Creative opportunities: Octavia Bromell on her Adobe Creative Residency

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As we settle into the new year (nay, the new decade), Adobe has once again opened the doors to its Creative Residency programme for aspiring creatives hoping to turn their passion into a profession.

The Creative Residency is an annual, year-long programme that supports artists in the early stages of their creative careers; offering them an opportunity to build their dream portfolio and expand their skills while (crucially) being paid. 

Each resident is supported with a full salary, health benefits, mentorship, free access to Adobe software and other project-specific support such as speaking and networking opportunities, all of which aim to make their vision a reality.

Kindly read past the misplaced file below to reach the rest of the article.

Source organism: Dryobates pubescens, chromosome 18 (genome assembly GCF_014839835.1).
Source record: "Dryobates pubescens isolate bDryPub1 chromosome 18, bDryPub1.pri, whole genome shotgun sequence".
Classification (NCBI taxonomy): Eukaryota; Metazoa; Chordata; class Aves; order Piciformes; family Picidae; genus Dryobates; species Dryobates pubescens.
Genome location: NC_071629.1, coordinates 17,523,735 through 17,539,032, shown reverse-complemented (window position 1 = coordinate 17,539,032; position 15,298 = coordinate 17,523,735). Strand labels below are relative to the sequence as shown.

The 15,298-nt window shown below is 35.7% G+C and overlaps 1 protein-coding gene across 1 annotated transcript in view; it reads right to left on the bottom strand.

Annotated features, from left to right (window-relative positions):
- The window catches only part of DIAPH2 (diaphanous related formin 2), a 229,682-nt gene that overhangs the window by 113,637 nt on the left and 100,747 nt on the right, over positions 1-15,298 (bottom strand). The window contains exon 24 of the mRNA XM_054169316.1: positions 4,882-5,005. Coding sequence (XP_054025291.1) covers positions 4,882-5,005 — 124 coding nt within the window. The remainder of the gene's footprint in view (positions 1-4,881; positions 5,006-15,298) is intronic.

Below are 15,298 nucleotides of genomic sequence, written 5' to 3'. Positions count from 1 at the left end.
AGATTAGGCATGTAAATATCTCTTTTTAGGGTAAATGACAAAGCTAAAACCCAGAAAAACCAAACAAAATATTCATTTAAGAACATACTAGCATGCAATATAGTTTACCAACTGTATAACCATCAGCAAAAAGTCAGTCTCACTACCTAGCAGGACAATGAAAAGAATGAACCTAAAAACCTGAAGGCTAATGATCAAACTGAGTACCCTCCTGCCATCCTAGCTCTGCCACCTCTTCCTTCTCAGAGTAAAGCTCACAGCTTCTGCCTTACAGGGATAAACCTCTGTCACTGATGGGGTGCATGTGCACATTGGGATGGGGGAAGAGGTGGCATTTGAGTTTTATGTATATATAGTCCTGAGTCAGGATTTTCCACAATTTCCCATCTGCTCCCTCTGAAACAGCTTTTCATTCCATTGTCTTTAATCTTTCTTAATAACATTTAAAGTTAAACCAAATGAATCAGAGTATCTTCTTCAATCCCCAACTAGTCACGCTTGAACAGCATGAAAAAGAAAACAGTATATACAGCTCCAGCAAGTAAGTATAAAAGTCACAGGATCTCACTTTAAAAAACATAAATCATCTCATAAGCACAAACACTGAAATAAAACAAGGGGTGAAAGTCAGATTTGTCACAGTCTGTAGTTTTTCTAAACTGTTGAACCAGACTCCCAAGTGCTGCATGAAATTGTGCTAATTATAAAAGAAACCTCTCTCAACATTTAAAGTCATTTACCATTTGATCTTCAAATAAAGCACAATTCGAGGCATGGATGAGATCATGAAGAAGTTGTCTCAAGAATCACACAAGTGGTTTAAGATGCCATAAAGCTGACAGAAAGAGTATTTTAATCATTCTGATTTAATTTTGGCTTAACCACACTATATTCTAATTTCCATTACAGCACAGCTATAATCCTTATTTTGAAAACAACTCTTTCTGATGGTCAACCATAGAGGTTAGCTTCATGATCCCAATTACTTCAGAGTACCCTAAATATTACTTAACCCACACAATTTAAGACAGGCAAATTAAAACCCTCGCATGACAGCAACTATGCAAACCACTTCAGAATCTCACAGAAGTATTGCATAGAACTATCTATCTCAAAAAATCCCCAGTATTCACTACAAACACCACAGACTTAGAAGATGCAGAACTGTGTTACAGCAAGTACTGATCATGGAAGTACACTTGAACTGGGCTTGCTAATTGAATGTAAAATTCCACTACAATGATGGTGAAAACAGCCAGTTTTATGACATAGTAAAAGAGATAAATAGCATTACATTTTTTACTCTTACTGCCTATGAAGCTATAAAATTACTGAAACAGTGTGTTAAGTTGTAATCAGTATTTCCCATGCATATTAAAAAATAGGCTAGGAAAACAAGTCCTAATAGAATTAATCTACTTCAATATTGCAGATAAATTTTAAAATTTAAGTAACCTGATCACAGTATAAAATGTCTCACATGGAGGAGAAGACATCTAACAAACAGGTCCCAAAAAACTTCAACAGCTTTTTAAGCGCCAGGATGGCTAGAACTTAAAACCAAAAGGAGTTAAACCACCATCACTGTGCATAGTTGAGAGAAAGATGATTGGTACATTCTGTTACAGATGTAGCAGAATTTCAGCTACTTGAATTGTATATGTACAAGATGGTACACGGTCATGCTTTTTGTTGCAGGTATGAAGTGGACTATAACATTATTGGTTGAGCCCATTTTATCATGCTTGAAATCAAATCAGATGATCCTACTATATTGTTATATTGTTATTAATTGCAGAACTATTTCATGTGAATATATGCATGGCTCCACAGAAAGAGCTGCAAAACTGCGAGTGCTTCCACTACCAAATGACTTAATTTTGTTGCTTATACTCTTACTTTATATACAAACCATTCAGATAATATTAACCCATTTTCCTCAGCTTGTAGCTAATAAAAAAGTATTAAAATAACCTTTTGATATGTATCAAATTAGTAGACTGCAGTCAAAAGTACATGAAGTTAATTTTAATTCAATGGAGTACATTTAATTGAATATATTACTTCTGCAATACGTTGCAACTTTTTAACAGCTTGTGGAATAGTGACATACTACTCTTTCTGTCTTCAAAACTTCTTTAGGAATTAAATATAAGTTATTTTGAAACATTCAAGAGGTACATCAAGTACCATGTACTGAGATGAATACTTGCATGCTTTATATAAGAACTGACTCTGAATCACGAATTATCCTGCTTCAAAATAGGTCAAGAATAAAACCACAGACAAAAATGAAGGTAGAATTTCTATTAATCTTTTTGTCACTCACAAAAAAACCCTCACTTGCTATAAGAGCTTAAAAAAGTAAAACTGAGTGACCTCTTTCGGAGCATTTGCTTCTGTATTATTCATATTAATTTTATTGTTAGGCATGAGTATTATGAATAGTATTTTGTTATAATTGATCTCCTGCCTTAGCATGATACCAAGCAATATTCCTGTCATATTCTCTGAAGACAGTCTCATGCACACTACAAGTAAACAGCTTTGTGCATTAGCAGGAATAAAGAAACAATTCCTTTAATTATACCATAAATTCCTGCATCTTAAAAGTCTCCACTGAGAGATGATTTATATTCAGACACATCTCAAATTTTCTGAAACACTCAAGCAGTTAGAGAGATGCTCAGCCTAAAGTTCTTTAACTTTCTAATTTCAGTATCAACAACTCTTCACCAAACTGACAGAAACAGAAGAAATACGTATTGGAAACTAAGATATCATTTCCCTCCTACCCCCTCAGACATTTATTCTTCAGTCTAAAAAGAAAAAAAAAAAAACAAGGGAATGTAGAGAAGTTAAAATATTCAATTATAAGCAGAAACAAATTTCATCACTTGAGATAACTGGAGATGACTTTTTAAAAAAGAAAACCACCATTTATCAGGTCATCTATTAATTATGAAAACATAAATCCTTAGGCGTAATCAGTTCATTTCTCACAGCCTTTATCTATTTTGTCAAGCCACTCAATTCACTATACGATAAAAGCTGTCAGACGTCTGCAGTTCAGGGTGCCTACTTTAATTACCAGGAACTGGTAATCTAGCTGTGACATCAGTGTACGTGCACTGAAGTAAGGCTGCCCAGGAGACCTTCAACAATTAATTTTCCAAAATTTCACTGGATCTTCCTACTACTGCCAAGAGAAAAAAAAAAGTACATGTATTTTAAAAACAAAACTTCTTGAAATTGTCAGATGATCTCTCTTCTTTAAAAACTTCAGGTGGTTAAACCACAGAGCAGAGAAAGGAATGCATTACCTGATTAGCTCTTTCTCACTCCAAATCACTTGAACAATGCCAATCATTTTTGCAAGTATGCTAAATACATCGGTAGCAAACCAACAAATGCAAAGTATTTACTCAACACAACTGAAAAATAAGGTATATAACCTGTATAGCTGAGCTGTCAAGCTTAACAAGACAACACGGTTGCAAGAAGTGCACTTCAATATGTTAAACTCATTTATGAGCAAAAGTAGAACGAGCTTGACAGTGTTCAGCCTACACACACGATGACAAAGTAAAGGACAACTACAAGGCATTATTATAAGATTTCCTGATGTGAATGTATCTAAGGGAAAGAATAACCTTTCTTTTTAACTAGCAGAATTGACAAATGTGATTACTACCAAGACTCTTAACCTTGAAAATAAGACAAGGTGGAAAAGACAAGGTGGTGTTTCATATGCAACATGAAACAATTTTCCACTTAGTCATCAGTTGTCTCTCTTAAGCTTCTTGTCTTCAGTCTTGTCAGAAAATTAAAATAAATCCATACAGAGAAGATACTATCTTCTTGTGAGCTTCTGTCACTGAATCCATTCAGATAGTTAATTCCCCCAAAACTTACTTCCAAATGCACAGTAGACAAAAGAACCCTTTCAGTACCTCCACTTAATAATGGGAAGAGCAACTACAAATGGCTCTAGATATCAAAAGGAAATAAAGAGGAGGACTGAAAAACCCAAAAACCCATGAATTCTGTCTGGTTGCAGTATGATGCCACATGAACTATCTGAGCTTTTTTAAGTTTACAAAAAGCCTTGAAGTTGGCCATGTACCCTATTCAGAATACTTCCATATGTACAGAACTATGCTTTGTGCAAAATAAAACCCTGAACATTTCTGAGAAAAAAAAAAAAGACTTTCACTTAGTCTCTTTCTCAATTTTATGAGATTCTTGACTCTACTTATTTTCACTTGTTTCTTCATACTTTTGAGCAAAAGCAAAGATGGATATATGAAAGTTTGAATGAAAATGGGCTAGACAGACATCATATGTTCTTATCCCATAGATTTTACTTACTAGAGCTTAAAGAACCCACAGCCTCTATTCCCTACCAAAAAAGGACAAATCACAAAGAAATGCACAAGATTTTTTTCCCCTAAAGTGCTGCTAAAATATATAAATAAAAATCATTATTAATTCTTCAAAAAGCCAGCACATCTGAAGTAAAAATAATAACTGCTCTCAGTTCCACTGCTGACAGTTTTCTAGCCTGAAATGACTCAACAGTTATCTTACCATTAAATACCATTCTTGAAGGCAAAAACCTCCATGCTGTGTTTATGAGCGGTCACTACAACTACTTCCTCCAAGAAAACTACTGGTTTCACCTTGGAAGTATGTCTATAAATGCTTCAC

To gain a little more insight into exactly what the Creative Residency means and what it has to offer fledgeling creatives, I spoke to Adobe’s 2019 Creative Resident, illustrator Octavia Bromell

Octavia took me through not only her own career progression since beginning the programme last year but how she found a way out of her battle with anxiety and depression through illustration. She also goes into what the residency stands to offer other creatives who might be struggling to “find a way in.”

Applications for the 2020 residency close on Wednesday 22nd January and I’d like to think Octavia’s words might inspire those on the fence about applying today. Because even the biggest journey starts with the smallest of steps.


In your own words, what exactly is the Adobe Creative Residency programme?